—The transfer of 400 Maverick missiles. This reduces our total inventory by 49%; they can be replaced in 3 months. Israeli requests for 800 missiles could be replaced in 6 months.
—The transfer of 8 CH53 helicopters from the Marine Corps. This reduces the effectiveness of one of their 6 operational squadrons by about half. Replacement will take 11 months. It would take 33 months to replace the complete Israeli requests of 25 helicopters.
—The transfer of 46 A4 aircraft. This reduced our naval inventory of this aircraft by 17% and will degrade our training. Replacement will take 30 months. The total Israeli request of 53 A4s could be replaced in approximately 48 months.
(TS) We have consciously and systematically sought to minimize the impact on our military posture. Actions are being taken to accelerate the production of selected items, such as the TOW, and to reopen closed production lines for critical items of equipment. And, as the attached table indicates,2 we still possess a very potent overall military capability and much of our military inventory will remain intact.
(TS) Still, many of the transfers are significant in terms of those special items which we depend upon to give us the military edge over Soviet forces. This is particularly the case if all Israeli requests are met as well as those of our other allies—requests which may proliferate as a result of satisfying Israeli desires.[Page 806]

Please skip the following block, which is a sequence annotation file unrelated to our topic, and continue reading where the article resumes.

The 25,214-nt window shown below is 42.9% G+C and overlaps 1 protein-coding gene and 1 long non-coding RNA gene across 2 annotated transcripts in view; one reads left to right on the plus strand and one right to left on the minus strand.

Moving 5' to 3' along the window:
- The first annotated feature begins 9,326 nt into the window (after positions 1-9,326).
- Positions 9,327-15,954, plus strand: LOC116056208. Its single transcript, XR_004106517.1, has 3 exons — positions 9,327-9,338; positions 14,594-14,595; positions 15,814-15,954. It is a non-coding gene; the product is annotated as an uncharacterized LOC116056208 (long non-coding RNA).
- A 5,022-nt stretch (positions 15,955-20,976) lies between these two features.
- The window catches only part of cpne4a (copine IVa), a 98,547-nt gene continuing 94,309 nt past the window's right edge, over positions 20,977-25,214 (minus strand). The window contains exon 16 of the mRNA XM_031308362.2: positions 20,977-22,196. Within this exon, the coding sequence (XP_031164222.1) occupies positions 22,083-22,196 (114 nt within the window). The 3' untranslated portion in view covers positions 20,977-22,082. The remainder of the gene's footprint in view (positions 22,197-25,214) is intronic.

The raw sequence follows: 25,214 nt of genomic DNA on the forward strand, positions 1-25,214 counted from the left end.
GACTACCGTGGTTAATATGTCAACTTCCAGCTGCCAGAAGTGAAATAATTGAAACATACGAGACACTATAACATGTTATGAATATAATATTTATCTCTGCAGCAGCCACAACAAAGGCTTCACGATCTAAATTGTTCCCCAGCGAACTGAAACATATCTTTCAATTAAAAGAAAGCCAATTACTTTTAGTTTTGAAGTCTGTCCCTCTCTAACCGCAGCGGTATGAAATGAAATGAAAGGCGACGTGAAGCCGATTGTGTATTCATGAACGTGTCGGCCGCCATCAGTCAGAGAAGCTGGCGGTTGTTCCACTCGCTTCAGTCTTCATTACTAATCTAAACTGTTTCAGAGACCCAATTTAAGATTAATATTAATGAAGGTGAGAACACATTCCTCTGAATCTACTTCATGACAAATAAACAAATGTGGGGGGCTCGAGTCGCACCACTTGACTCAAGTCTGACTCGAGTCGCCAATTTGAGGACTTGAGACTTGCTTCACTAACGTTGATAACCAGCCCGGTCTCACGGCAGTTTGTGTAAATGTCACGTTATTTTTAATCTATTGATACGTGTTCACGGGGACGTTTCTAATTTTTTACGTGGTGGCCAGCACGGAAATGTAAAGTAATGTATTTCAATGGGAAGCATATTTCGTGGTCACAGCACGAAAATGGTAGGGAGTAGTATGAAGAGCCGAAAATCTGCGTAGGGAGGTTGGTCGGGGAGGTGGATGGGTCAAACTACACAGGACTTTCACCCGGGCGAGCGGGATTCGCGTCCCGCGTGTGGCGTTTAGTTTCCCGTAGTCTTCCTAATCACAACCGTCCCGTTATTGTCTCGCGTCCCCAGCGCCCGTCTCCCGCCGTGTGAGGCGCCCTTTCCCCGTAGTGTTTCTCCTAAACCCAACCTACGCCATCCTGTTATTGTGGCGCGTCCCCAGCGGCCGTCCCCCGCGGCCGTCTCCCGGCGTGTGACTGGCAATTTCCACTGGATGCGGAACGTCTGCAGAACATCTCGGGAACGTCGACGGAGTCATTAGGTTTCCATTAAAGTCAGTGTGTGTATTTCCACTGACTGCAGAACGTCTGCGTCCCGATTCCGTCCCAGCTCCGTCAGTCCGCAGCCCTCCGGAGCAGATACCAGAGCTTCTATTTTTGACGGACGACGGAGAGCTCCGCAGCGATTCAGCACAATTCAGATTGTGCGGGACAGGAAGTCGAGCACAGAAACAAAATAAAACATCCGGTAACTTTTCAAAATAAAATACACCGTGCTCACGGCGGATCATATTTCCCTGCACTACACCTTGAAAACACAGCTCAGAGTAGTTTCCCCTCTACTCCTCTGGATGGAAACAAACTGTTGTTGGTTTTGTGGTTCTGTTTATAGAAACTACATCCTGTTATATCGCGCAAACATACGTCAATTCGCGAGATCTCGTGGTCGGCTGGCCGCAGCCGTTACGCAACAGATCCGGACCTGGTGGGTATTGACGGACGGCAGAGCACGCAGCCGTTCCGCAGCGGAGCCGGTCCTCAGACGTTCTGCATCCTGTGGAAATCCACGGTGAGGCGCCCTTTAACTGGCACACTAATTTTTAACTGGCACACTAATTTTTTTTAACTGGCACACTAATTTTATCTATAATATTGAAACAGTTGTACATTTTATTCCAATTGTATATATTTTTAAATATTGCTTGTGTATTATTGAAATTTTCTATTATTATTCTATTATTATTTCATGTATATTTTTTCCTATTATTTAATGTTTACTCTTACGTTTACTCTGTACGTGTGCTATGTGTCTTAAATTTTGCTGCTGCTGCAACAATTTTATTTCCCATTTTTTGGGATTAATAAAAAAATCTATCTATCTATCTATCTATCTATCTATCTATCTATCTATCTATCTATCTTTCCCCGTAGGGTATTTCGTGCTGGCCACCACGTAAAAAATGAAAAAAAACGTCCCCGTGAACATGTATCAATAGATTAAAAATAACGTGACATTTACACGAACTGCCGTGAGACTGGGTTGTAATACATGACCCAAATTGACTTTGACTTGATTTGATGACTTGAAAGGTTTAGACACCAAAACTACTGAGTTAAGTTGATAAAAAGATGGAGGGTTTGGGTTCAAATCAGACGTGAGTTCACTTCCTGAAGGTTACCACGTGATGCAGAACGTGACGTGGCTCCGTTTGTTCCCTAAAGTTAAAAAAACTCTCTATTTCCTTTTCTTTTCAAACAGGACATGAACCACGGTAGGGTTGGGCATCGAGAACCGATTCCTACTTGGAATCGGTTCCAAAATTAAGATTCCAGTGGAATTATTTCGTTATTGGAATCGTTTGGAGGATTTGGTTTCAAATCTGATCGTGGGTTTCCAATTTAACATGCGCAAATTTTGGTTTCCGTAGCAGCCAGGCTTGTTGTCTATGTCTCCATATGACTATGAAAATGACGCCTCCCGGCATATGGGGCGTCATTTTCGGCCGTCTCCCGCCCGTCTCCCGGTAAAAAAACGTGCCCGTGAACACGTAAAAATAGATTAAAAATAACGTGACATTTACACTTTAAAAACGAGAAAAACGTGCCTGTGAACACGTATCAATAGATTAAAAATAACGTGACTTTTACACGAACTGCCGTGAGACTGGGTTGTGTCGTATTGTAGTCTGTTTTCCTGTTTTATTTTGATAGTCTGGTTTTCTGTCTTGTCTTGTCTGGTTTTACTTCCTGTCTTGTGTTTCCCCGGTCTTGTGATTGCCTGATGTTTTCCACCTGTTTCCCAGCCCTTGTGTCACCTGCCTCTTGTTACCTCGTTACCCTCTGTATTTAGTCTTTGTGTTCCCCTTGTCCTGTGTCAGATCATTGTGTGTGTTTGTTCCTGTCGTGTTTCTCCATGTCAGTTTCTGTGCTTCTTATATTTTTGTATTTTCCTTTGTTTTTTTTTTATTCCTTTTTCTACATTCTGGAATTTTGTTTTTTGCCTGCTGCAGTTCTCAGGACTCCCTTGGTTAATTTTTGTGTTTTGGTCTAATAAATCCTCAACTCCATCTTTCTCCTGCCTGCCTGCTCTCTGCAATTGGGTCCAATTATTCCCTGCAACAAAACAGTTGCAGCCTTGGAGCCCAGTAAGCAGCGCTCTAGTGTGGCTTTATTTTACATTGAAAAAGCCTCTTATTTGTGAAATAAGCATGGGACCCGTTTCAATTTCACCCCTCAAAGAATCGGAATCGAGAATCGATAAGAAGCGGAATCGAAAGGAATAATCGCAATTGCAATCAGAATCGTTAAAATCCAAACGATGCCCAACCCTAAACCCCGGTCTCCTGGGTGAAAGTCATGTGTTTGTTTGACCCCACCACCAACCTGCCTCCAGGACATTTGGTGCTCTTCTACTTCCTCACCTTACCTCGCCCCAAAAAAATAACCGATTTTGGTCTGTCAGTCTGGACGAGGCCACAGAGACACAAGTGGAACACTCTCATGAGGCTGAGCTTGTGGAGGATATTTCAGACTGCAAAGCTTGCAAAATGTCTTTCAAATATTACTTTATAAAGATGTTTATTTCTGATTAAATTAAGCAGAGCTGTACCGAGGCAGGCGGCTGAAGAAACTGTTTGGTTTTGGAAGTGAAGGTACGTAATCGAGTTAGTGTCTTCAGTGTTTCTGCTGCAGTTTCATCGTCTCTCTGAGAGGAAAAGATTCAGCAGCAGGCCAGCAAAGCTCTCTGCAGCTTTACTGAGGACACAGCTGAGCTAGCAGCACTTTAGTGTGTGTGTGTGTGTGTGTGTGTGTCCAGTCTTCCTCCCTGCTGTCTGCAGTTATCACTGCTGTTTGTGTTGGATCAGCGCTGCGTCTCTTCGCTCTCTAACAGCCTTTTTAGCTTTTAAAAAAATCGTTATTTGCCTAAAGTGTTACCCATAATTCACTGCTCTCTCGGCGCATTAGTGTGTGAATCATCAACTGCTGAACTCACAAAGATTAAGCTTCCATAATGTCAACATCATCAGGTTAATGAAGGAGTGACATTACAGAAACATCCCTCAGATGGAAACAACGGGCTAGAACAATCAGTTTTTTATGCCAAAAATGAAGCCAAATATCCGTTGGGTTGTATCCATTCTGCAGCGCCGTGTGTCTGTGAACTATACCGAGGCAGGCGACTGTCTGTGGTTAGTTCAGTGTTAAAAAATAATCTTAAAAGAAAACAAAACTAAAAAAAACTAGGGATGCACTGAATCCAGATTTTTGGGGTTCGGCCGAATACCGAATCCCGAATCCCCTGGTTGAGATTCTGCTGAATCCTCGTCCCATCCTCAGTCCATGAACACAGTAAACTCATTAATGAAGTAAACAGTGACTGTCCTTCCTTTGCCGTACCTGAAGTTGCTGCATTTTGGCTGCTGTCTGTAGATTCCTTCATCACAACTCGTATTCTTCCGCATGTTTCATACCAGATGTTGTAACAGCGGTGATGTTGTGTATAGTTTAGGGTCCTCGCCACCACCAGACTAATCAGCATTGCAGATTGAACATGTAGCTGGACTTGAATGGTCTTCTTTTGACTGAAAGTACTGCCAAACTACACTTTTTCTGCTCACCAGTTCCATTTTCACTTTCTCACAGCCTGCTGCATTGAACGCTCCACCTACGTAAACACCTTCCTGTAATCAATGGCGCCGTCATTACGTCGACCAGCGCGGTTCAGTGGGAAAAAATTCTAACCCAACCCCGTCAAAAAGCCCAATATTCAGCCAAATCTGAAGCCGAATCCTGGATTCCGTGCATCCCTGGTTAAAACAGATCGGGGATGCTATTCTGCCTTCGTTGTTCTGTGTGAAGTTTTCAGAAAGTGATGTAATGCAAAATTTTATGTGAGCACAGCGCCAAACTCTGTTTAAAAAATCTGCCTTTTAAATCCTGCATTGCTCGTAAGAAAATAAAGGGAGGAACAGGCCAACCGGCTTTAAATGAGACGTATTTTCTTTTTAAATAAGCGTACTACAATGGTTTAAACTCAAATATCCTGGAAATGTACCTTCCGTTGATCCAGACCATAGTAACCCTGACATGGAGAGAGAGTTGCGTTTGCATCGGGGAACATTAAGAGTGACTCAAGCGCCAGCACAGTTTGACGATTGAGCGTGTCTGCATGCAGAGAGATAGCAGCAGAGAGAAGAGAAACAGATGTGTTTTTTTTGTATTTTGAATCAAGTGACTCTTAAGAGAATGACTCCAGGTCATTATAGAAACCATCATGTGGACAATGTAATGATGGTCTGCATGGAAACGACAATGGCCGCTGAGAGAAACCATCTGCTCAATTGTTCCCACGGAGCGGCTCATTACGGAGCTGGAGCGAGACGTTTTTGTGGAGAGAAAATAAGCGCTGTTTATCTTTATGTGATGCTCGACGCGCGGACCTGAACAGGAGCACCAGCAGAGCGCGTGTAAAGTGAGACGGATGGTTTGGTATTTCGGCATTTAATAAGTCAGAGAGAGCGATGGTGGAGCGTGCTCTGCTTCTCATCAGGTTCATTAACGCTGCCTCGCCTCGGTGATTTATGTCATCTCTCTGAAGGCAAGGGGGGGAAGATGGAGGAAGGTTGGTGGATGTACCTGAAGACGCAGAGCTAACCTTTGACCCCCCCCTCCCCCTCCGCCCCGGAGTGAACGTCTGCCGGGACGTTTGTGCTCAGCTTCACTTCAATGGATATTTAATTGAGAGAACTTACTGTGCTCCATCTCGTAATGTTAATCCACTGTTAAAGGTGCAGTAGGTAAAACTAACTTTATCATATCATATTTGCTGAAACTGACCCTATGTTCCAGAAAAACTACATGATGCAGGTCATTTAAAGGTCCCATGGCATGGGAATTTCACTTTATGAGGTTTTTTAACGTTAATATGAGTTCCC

(TS) Should our readiness be eroded further by the necessity to transfer additional materiel to Indochina because of a new military offensive by the North Vietnamese, coming as it may before the gaps caused by the Mideast crisis have been filled, our conventional deterrent could well be significantly degraded. Because of my concern that any decline in our military posture would be detrimental at this juncture—on the eve of our MBFR proposals and amid hints that another crisis may be brewing—I am preparing and will forward to you a detailed proposal for a supplemental appropriation to bring our military readiness to the necessary level as soon as possible.
(TS) The response of our European allies to our request for overflight and basing rights was a disappointment. This refusal to cooperate imposed limitations on our airlift which were manifested in reduced responsiveness and lift capability. This was particularly frustrating when compared with Soviet overflights in the region. We will have to review the adequacy of our strategic airlift posture in view of this lack of allied cooperation.
(TS) Finally, I believe the crisis has underlined the necessity for the United States to move with great dispatch toward the diminution of our dependency on oil from the Mideast. Events have made it clear that our ability to respond effectively to such crises is sensitive to temporary disruptions because of fuel shortages.
(U) These represent my initial reactions on this matter and I will report further as our view of the total impact improves.